Co-operation is the self help movement of the mass of the people to protect themselves from exploitation in the purchasing of their domestic requirements. Using well tried old traditions and new forms of old ideas, these people group together for buying their food and raw materials or selling their products or producing on a joint basis or organizing saving and banking. The starting point is the formation of a society to conduct trade on a mutual basis and to extend their enterprise from simple retailing to every kind of business. The object differs according to the stage of economic development, the character of the people (ability to organize) and the class of co-operators. Ordinary people do their buying of food and other supplies in their co-operative societies. In each group there is a certain amount of co-operative banking done, but this is most important with people who conduct a little enterprise of their own.
Co-operation is not the child of thinking and agitation, but was created in different places by the needs and worries of the day. The views of the theoreticians of the different co-operative groups differ, but some features are common to every true co-operative work. A co-operative society is in people and not of capital and shares and is everywhere based on self-help including the financing by the savings of the members. The most important feature is that it is in every case conducted help and not for profit.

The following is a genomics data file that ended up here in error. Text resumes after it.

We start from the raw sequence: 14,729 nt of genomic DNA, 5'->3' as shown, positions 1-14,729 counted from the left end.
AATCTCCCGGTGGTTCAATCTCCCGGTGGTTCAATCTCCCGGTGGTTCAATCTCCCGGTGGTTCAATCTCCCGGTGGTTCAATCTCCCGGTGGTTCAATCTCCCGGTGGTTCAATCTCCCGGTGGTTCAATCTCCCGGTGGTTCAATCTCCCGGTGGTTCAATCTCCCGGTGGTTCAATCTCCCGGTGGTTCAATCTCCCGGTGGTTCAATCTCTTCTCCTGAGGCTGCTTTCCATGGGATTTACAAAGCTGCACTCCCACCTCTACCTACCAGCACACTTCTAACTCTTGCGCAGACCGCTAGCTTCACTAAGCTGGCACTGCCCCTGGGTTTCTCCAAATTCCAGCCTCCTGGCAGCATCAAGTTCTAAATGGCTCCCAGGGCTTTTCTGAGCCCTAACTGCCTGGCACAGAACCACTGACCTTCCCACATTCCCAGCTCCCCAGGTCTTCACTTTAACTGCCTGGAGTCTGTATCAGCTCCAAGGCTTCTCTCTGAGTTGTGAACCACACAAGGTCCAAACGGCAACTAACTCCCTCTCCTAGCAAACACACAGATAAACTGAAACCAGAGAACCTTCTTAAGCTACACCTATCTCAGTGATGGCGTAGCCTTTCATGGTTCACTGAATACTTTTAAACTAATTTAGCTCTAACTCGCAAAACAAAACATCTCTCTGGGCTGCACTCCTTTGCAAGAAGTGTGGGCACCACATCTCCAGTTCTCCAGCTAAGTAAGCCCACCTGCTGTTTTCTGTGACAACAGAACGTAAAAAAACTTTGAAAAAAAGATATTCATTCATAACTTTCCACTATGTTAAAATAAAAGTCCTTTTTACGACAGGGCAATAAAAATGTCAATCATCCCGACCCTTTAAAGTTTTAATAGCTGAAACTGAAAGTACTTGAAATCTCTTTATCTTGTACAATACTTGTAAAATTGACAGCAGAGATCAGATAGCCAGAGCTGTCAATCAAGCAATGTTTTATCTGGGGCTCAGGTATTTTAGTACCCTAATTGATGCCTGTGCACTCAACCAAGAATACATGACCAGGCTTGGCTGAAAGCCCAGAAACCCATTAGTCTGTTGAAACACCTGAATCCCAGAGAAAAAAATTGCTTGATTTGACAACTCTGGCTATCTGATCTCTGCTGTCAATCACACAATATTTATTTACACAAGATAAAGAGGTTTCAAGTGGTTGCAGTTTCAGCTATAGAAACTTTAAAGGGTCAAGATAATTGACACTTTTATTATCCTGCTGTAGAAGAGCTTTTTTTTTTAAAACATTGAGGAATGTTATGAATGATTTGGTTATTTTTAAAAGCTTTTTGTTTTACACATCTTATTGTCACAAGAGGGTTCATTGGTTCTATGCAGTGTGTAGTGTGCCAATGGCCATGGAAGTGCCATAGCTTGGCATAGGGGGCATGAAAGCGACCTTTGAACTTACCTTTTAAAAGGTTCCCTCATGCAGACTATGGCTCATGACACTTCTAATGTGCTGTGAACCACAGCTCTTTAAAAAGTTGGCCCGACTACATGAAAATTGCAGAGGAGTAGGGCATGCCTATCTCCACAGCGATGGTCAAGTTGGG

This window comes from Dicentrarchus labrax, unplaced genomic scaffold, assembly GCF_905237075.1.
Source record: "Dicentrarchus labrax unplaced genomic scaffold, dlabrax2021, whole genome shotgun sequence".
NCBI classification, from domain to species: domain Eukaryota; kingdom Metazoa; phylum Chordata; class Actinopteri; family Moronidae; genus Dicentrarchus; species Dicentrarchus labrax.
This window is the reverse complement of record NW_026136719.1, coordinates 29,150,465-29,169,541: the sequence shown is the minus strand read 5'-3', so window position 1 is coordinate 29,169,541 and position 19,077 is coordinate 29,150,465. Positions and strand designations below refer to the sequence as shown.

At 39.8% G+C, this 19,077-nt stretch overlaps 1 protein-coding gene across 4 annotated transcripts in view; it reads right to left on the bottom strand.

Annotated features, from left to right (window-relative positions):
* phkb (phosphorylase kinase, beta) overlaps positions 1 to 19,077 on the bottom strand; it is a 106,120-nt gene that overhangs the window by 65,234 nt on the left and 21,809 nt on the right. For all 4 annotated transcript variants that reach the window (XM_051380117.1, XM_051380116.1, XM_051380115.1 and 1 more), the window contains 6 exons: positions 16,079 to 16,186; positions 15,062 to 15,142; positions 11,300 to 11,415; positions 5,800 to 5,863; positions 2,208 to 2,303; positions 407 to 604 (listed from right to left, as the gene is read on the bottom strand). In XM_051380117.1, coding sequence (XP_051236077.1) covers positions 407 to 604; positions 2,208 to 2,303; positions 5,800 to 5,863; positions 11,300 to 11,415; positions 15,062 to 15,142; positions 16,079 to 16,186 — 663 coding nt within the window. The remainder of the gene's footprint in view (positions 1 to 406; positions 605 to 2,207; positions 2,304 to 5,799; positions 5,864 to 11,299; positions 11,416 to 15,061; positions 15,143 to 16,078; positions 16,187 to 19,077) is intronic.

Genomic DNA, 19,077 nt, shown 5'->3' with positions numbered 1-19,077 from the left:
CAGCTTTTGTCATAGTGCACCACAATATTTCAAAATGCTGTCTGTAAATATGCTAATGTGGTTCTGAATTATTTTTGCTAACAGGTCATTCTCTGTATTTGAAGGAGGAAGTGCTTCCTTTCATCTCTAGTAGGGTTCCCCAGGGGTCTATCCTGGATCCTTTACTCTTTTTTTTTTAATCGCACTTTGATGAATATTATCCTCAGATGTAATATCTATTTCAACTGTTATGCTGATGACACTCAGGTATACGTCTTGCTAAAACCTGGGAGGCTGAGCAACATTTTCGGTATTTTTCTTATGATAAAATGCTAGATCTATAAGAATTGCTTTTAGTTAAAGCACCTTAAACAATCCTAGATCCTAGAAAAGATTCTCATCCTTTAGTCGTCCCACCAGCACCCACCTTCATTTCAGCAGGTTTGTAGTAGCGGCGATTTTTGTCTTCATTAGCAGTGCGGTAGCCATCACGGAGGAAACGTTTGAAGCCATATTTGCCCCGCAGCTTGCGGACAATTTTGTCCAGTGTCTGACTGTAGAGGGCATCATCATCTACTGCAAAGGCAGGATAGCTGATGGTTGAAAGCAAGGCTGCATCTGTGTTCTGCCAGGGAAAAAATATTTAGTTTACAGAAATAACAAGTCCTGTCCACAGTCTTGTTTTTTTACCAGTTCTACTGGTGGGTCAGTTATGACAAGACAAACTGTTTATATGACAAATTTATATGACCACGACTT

The task of co-operation is not to get interest for the investor but to help the member in their life. In such a way all sorts of co-operation started without any influence from the political and economic ideas from its members, a new system free from any capitalistic ideals. However, in spite of these common features there is no unity among the different kinds of co-operation as the co-operators derive their ideas usually not from their co-operative work but from the culture and the state they belong to.
Written by Tadgh Quill-Manley, Cork North Central Branch